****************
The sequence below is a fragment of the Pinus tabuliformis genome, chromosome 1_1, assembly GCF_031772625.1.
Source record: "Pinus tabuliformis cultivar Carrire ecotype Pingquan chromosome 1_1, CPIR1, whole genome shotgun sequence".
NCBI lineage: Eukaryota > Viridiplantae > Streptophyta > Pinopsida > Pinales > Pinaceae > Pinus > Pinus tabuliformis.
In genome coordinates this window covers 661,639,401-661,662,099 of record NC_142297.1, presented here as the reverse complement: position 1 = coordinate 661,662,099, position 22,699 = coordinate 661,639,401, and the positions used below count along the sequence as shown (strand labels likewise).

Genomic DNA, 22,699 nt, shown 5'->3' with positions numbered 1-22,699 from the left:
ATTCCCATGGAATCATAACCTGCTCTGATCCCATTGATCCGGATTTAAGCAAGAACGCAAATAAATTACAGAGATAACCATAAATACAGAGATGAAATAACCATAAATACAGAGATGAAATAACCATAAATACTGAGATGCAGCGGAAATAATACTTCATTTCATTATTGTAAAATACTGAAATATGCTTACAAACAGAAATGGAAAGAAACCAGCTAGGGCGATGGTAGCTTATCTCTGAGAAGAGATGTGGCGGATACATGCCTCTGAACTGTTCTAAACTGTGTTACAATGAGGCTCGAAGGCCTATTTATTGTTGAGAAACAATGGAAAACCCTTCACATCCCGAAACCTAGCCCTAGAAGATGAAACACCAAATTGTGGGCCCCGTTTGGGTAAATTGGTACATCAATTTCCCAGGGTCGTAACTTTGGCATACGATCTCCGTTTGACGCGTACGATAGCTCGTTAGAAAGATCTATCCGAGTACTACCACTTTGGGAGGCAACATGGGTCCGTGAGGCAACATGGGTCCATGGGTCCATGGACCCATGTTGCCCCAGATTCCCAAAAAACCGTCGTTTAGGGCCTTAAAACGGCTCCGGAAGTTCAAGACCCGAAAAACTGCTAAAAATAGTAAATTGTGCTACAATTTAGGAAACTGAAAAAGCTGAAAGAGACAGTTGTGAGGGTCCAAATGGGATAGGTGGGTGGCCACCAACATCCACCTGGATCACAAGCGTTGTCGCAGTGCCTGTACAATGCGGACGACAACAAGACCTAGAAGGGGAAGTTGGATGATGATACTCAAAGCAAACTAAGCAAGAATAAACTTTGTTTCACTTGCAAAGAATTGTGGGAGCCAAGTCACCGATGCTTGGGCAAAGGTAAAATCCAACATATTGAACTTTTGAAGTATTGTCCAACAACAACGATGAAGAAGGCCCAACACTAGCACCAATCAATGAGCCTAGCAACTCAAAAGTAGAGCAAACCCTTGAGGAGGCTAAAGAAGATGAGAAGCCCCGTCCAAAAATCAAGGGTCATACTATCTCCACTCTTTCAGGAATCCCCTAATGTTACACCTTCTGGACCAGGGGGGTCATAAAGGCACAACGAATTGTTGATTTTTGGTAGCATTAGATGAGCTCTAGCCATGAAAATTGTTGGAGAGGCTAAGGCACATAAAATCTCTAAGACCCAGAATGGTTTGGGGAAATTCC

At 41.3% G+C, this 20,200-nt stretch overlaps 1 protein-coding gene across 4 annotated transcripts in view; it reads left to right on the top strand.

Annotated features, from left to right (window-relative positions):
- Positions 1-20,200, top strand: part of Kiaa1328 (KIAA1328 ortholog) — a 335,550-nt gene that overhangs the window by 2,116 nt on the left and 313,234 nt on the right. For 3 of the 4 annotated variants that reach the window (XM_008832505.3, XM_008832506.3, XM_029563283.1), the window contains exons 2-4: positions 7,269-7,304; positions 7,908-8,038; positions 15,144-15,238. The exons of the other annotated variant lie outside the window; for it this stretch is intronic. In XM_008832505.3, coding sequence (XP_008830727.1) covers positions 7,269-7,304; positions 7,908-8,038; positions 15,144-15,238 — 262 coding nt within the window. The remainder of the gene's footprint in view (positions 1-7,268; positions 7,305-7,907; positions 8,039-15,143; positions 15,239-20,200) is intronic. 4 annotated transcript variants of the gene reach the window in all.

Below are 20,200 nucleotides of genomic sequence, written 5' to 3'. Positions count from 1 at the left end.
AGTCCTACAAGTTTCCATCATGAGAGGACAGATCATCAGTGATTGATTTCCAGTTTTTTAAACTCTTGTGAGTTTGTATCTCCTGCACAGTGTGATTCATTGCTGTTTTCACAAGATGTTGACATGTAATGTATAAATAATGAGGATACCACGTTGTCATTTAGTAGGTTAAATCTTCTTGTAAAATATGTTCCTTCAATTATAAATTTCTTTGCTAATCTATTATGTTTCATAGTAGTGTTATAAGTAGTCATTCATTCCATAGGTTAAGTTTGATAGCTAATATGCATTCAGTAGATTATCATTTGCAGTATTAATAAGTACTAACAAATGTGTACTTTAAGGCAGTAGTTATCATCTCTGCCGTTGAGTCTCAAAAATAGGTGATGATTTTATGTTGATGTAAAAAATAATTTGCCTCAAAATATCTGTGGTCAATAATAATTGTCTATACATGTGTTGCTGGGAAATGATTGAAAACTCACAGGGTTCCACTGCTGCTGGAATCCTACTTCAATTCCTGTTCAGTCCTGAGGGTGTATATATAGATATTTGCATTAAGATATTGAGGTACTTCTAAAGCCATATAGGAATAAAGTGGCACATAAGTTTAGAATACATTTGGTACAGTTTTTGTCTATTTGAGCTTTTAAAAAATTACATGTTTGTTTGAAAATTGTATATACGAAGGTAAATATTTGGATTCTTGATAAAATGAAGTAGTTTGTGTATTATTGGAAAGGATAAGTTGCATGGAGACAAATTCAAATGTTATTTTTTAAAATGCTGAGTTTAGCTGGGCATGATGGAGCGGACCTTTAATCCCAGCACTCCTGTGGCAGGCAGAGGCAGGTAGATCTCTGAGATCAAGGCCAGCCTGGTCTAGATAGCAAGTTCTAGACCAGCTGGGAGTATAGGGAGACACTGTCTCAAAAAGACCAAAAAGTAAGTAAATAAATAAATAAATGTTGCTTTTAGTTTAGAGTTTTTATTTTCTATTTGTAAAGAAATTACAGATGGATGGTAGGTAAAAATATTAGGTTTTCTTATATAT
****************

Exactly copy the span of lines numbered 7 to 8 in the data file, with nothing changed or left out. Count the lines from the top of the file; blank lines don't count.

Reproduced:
At 41.3% G+C, this 20,200-nt stretch overlaps 1 protein-coding gene across 4 annotated transcripts in view; it reads left to right on the top strand.

Annotated features, from left to right (window-relative positions):